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Hospital Nurse Leaders Describe ‘Perfect Storm’ of Workforce Challenges

Committee hearing addresses price gouging, impact of burnout, workforce shortages, and solutions

December 01, 2021

Pennsylvania is facing a “perfect storm” of workforce challenges in health care, as nurses and other staff retire or leave their roles, and hospitals struggle to fill vacancies, a panel of hospital nurse leaders told lawmakers during a committee hearing today.

Penn State Health hosted the Pennsylvania House Majority Policy Committee at the Life Lion hangar in Hershey. The hearing focused on the nursing workforce challenges facing the health care community.

Pennsylvania’s hospitals are experiencing a difficult “collision,” as the need for health care increases and the available workforce decreases, said Deborah Addo, MPH, Penn State Health’s executive vice president and chief operating officer.

In addition to Addo, the hearing included testimony from Michele Szkolnicki, RN, FACHE, CMPE, Penn State Health’s senior vice president and chief nursing officer; Janet Tomcavage, MSN, RN, Geisinger’s executive vice president and chief nursing executive; and Margaret DiCuccio, PhD, RN, NEA-BC, chief nursing officer at Allegheny General Hospital, Allegheny Health Network.

HAP’s Jeffrey Bechtel, senior vice president, health economics and policy, testified during the event, highlighting key workforce priorities and recommendations from HAP’s Health Care Talent Task Force.

“Due to the scope and extent of this crisis, much more remains to be done,” Bechtel said in prepared remarks. “The commonwealth can achieve success only through a coordinated and persistent multi-year effort by the administration, General Assembly, and other stakeholders."

Jennifer Partyka, MSN, RN, NE-BC, of the Pennsylvania State Nurses Association, and Maureen Casey, BSN, RN, peri-anesthesia, SEIU Healthcare, also testified during the event.

Among the topics the panelists discussed:

  • Hospital recruitment and retention incentives:  Hospitals are increasing incentives to recruit and retain their workforce, including education benefits, retention and sign-on bonuses, and other innovative programs, but there is a shortage of nurses available to fill open positions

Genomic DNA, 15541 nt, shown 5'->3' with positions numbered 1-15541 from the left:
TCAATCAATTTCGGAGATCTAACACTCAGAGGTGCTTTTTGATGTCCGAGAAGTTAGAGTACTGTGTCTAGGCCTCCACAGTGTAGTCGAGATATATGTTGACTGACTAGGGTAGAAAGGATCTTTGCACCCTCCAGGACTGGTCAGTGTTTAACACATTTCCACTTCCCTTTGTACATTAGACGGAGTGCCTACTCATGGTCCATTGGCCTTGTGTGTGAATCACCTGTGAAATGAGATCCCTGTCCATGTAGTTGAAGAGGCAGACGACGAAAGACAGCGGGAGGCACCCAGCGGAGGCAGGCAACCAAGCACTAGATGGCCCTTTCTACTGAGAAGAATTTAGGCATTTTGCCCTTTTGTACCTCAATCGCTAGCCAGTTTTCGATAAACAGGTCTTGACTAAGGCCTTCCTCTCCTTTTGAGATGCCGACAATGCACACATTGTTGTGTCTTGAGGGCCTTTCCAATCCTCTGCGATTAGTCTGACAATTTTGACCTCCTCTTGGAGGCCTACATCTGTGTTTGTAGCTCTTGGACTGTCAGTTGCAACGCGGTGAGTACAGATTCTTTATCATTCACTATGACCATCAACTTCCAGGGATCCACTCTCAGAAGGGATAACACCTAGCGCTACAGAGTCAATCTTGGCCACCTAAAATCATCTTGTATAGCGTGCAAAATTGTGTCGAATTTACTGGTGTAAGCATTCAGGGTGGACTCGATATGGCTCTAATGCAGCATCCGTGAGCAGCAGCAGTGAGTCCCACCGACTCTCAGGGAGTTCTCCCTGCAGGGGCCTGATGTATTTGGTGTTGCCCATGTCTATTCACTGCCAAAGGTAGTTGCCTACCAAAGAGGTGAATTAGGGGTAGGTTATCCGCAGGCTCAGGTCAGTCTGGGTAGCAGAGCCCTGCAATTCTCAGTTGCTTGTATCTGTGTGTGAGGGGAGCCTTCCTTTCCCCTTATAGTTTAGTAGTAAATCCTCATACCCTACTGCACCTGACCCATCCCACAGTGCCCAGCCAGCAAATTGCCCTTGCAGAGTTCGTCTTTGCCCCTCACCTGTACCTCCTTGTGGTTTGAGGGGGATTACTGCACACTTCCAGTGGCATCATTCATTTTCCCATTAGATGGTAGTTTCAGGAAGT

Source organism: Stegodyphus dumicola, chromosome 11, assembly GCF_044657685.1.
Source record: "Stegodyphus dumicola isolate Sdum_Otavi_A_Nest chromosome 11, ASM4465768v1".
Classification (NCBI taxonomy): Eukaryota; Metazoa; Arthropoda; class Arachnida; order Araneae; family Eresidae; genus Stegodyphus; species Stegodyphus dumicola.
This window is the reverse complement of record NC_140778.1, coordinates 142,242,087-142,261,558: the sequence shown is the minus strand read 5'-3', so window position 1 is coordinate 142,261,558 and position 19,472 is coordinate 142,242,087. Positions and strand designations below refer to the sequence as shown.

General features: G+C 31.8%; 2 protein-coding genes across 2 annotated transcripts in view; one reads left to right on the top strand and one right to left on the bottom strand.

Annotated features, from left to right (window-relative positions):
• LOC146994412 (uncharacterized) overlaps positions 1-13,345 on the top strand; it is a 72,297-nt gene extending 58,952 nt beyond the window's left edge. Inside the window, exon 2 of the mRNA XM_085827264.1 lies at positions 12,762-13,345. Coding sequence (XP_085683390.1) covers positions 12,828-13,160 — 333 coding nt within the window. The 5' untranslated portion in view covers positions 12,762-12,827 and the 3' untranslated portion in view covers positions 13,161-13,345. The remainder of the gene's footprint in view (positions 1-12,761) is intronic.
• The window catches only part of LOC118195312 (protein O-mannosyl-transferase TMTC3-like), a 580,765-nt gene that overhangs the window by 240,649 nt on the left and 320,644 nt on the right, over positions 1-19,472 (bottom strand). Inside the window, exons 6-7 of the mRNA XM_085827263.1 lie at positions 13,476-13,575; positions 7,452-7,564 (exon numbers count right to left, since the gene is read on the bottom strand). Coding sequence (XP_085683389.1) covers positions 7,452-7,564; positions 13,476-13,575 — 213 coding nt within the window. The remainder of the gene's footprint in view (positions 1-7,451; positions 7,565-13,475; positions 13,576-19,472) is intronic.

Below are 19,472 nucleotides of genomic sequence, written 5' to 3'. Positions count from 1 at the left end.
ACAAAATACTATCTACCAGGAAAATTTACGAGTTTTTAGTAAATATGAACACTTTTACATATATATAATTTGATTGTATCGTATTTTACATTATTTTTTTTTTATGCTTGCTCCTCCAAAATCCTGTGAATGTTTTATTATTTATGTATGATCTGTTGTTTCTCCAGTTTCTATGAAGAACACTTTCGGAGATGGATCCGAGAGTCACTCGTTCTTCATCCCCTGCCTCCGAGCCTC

• Travel agencies:  Hospitals are struggling to cover the extraordinary costs for nurse travel agencies and are losing staff to these agencies. The state should evaluate opportunities to use federal COVID-19 relief funds to alleviate staffing and labor costs
  • The impact of burnout:  Pennsylvania’s nurses are facing significant mental health challenges stemming from the toll of COVID-19 that will need to be addressed
  • Solutions:  Additional funding is needed to support nursing education, faculty, and the pipeline of new nurses. Regulatory flexibility and initiatives related to licensing can help ease the shortage. Loan-forgiveness programs and policies allowing nurses to practice to the full extent of their licenses are also important
  • Ratios:  Lawmakers are considering a bill related to nurse staffing ratios for hospitals and health systems. Mandating ratios does not address the underlying shortage of nurses available to care for Pennsylvanians

Even before COVID-19, the health care community faced obstacles recruiting and retaining staff, with a third of the available nursing workforce set for retirement during the next ten to 15 years. The pandemic only has accelerated these challenges, the panelists said.

HAP will continue to advocate for legislative and policy solutions that will bolster Pennsylvania’s health care workforce and support hospitals’ recruitment and retention efforts.

A replay of the hearing is available online.

For more information, contact Jeffrey Bechtel, HAP’s senior vice president, health economics and policy, or Heather Tyler, vice president, state legislative advocacy. For more about HAP’s workforce priorities, contact Mary Marshall, HAP’s director, workforce and professional development.

 




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